• 2016 TOKOLO Asao x Aomori City Archives Exhibition - Aomori Contemporary Art Centre, Aomori Prefecture
Selected Works
2007 - FRP/F town façade pattern, Sendai, Miyagi Prefecture (architect: Hitoshi Abe)
2012 - Façade pattern for the 125th Anniversary of the Education Center, Kogakuin University (architect: Chiba Manabu Architects, design work with Azumi Mitsuboshi, Hachioji, Tokyo)
2015 - BaoBao Issey Miyake bag (Tokolo pattern)
2015 - Low-rise part façade glass pattern for the Dai Nagoya Building, Nagoya, Aichi Prefecture (Architect: Mitsubishi Jisho Sekkei Inc.)

Runner-up designs

Connecting Circle, Expanding Harmony

Designer of the Tokyo 2020 Games emblems
Kozue Kuno


Year of birth: 1978
Place of residence: Tokyo
Occupation: Designer

Surpassing One's Personal Best

Designer of the Tokyo 2020 Games emblems
Takaaki Goto


Year of birth: 1966
Place of residence: Tokyo
Occupation: Art Director / Designer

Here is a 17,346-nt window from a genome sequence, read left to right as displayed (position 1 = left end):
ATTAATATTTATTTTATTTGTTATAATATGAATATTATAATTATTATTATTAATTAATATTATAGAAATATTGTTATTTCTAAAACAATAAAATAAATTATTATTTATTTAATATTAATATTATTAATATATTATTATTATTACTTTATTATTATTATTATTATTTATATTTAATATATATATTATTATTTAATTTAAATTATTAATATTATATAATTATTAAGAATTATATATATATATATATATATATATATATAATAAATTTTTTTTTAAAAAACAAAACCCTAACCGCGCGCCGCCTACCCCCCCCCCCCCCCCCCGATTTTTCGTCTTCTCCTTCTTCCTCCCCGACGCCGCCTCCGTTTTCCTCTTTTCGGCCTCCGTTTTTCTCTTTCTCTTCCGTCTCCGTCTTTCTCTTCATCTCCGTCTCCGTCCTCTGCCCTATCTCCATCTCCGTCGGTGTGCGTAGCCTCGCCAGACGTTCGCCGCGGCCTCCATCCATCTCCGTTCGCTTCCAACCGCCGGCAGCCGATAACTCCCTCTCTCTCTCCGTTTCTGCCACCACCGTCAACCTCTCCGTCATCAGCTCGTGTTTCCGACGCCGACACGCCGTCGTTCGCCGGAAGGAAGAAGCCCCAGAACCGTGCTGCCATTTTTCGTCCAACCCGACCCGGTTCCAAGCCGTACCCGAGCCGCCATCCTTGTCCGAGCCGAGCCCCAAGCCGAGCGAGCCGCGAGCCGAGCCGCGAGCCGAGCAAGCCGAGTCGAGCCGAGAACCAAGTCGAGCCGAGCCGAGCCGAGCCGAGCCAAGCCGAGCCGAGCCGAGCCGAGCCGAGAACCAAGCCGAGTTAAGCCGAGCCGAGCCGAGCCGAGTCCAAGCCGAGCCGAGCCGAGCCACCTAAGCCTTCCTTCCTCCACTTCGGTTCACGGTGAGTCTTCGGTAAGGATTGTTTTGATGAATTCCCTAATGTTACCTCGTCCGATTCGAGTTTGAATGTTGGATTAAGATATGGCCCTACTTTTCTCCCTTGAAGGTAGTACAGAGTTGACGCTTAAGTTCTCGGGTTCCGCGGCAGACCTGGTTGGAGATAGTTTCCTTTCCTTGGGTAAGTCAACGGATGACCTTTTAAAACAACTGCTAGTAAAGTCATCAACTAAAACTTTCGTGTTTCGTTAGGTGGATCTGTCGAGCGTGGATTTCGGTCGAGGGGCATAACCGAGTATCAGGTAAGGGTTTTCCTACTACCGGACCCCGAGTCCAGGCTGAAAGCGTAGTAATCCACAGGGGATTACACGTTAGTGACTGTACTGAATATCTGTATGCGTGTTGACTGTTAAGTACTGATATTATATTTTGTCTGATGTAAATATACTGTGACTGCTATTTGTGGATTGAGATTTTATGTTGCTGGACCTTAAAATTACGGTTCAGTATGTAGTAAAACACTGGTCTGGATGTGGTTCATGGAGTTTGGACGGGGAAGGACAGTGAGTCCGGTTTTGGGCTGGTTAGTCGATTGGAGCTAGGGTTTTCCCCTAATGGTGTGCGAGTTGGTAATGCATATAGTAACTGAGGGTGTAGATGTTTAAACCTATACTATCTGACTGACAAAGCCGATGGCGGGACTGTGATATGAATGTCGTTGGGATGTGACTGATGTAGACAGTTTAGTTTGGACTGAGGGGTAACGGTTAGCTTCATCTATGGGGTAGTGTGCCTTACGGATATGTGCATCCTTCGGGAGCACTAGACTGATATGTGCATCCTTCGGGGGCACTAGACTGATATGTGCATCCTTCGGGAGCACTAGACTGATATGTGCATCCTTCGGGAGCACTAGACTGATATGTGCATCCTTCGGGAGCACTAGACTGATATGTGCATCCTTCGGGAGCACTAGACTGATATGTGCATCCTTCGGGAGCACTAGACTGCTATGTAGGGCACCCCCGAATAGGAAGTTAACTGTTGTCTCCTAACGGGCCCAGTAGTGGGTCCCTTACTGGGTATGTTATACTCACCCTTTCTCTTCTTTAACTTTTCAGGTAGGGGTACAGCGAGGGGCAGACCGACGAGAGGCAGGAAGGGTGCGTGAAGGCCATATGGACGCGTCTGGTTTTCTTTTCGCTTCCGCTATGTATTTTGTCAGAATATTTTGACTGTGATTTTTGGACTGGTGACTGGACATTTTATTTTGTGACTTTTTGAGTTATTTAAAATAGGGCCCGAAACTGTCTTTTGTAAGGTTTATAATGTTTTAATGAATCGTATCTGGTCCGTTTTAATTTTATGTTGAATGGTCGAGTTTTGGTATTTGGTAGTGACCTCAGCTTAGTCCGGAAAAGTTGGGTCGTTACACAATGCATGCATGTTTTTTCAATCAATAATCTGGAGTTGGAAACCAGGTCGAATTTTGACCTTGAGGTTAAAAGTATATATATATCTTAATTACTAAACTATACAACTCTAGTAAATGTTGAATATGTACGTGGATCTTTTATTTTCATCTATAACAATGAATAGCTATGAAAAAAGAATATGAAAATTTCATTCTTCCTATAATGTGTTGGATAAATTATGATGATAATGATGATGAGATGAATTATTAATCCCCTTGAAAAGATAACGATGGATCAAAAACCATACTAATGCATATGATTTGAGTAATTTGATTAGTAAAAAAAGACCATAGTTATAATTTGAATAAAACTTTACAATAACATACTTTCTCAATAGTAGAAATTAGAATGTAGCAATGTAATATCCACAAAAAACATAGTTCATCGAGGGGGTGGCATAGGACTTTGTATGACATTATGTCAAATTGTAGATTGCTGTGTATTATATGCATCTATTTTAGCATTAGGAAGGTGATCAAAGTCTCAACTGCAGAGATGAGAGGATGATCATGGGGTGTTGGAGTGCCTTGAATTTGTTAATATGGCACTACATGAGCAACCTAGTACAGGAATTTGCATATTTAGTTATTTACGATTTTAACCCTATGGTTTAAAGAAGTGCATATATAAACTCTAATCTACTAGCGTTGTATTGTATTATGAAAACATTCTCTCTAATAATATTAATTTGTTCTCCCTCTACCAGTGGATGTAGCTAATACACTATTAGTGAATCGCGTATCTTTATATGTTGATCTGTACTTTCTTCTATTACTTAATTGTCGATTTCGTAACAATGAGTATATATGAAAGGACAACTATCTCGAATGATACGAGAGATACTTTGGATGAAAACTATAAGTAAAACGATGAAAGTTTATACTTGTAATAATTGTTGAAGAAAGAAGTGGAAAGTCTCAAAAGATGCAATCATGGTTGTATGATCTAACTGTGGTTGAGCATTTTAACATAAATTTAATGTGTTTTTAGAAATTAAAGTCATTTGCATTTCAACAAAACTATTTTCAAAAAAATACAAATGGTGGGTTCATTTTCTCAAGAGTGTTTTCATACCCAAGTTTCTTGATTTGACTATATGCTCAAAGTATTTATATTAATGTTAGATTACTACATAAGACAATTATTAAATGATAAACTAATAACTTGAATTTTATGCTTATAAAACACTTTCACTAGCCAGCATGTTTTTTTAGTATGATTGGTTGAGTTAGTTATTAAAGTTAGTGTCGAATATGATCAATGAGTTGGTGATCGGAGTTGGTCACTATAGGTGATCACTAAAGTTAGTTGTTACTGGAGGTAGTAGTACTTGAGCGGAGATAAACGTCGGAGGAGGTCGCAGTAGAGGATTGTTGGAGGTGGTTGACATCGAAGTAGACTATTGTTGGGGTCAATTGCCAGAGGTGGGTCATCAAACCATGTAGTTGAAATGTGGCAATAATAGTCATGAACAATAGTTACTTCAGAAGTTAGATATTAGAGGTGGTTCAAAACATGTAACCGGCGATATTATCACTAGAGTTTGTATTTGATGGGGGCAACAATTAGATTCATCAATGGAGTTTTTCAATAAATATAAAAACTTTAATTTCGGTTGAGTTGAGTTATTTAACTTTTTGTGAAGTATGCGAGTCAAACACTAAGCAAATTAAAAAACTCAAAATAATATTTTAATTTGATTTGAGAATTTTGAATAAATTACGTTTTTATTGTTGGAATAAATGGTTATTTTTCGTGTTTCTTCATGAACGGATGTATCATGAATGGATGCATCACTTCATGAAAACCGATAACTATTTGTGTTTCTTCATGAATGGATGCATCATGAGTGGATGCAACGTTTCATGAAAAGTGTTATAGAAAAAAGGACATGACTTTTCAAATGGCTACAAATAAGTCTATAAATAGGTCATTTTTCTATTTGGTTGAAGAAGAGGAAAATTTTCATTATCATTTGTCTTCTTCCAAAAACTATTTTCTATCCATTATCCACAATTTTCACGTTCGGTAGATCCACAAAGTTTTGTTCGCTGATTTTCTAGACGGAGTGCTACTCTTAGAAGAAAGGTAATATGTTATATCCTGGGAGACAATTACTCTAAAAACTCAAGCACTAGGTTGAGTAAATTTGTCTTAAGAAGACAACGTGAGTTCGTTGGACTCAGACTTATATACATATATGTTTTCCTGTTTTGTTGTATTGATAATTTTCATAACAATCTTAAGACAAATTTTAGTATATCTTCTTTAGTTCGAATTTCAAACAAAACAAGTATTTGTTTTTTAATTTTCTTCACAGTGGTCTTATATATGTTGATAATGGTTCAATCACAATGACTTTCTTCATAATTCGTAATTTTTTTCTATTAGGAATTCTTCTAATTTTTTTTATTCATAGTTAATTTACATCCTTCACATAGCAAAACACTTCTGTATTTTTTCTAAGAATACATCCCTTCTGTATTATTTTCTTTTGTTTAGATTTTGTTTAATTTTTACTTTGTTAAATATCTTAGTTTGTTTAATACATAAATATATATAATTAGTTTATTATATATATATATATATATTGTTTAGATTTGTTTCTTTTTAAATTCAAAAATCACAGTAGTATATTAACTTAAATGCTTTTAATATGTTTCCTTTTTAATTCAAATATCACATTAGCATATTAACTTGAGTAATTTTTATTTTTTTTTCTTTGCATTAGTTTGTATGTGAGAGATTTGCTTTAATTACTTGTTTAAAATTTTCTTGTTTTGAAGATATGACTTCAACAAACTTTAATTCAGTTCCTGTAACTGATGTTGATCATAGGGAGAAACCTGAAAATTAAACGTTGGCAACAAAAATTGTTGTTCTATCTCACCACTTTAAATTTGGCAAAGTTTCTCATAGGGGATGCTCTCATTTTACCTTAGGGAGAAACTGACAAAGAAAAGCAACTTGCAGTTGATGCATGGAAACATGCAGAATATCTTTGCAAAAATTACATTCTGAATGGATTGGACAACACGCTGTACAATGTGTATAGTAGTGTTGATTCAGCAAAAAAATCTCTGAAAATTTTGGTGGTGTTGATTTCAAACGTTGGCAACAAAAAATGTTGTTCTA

Flowering of Emotions

Designer of the Tokyo 2020 Games emblems
Chie Fujii


Year of birth: 1967
Place of residence: Tokyo
Occupation: Designer

Substitute designs

Names and places of residence of creators of shortlisted designs
  • ・Daisuke Kumei
    Place of residence: Hokkaido
  • ・Kazuyuki Yamano
    Place of residence: Tokyo
  • ・Sayuri Shoji
    Place of residence: Tokyo
*In order of received entry

Selection Process
Selection process through to the four shortlisted emblem designs
Tokyo 2020 Games emblems - selection process

Source: https://tokyo2020.jp/en/games/emblem/

  • Like 1
Link to comment
Share on other sites